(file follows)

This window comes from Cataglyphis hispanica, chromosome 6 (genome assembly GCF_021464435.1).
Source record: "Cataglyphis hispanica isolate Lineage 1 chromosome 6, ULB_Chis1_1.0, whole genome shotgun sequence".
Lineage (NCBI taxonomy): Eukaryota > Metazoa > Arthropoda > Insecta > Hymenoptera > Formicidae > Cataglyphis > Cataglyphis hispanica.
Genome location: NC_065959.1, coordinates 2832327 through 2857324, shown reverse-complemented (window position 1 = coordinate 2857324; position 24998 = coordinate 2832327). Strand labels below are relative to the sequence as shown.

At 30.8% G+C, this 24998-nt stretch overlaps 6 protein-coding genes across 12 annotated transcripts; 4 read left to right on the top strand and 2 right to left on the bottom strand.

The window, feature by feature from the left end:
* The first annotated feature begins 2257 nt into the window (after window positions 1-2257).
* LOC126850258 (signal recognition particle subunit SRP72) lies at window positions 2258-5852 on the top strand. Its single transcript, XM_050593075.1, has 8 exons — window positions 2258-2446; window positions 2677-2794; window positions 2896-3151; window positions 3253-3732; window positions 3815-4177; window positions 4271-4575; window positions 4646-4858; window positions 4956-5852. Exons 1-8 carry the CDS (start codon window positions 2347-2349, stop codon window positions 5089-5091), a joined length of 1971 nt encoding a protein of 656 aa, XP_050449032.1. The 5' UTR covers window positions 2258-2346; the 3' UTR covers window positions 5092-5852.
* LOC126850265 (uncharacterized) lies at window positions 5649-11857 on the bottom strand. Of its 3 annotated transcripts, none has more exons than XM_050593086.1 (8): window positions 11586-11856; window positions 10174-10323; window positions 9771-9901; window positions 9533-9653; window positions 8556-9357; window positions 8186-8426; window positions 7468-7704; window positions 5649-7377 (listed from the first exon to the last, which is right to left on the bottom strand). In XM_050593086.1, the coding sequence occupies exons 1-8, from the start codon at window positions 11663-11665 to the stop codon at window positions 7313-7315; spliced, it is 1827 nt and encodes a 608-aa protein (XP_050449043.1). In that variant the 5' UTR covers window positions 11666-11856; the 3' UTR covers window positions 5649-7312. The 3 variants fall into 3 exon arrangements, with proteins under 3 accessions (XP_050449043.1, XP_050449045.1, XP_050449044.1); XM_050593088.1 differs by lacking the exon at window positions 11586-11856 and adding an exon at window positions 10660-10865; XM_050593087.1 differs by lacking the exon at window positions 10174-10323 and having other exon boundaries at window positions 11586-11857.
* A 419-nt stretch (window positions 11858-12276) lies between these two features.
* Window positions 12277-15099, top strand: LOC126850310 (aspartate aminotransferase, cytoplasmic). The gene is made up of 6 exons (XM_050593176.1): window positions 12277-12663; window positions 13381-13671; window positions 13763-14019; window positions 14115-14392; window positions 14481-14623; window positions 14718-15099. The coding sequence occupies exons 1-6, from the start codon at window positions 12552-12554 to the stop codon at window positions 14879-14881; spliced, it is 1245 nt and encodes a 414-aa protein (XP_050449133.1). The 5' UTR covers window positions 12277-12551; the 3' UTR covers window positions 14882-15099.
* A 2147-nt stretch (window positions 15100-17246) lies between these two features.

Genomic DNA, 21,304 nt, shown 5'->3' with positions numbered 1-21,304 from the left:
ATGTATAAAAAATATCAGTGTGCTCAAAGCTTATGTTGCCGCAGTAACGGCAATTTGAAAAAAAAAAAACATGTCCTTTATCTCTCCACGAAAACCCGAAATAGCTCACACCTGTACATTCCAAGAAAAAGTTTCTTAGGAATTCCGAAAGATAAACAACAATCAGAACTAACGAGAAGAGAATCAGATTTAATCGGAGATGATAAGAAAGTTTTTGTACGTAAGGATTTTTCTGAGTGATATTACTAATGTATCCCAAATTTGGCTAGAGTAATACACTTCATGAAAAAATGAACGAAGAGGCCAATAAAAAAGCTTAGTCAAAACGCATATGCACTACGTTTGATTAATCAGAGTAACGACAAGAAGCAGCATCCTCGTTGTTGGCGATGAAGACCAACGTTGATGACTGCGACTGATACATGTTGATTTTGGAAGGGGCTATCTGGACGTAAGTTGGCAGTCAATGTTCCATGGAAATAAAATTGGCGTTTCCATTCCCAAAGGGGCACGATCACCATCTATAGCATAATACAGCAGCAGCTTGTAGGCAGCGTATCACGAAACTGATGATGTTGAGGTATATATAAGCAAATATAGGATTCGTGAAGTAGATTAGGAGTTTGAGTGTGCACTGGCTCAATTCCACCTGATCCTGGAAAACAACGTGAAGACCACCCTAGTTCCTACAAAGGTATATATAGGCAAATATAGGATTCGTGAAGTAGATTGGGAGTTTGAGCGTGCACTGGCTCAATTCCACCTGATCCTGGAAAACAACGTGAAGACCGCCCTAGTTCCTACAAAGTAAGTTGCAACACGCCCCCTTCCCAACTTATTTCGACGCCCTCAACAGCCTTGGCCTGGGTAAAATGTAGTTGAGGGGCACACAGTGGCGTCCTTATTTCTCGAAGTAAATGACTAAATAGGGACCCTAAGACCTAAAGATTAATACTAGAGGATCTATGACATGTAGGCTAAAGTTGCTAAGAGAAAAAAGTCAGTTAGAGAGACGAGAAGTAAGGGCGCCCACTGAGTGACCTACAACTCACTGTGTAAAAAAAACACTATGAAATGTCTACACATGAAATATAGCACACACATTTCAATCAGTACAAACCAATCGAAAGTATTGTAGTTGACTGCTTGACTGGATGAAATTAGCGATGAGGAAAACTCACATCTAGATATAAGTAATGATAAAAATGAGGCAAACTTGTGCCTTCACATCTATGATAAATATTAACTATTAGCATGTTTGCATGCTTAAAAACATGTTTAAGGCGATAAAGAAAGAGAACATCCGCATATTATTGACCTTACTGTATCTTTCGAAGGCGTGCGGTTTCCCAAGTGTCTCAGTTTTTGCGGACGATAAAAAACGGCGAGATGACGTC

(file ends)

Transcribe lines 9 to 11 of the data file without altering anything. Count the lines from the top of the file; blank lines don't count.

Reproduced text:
* LOC126850265 (uncharacterized) lies at window positions 5649-11857 on the bottom strand. Of its 3 annotated transcripts, none has more exons than XM_050593086.1 (8): window positions 11586-11856; window positions 10174-10323; window positions 9771-9901; window positions 9533-9653; window positions 8556-9357; window positions 8186-8426; window positions 7468-7704; window positions 5649-7377 (listed from the first exon to the last, which is right to left on the bottom strand). In XM_050593086.1, the coding sequence occupies exons 1-8, from the start codon at window positions 11663-11665 to the stop codon at window positions 7313-7315; spliced, it is 1827 nt and encodes a 608-aa protein (XP_050449043.1). In that variant the 5' UTR covers window positions 11666-11856; the 3' UTR covers window positions 5649-7312. The 3 variants fall into 3 exon arrangements, with proteins under 3 accessions (XP_050449043.1, XP_050449045.1, XP_050449044.1); XM_050593088.1 differs by lacking the exon at window positions 11586-11856 and adding an exon at window positions 10660-10865; XM_050593087.1 differs by lacking the exon at window positions 10174-10323 and having other exon boundaries at window positions 11586-11857.
* A 419-nt stretch (window positions 11858-12276) lies between these two features.
* Window positions 12277-15099, top strand: LOC126850310 (aspartate aminotransferase, cytoplasmic). The gene is made up of 6 exons (XM_050593176.1): window positions 12277-12663; window positions 13381-13671; window positions 13763-14019; window positions 14115-14392; window positions 14481-14623; window positions 14718-15099. The coding sequence occupies exons 1-6, from the start codon at window positions 12552-12554 to the stop codon at window positions 14879-14881; spliced, it is 1245 nt and encodes a 414-aa protein (XP_050449133.1). The 5' UTR covers window positions 12277-12551; the 3' UTR covers window positions 14882-15099.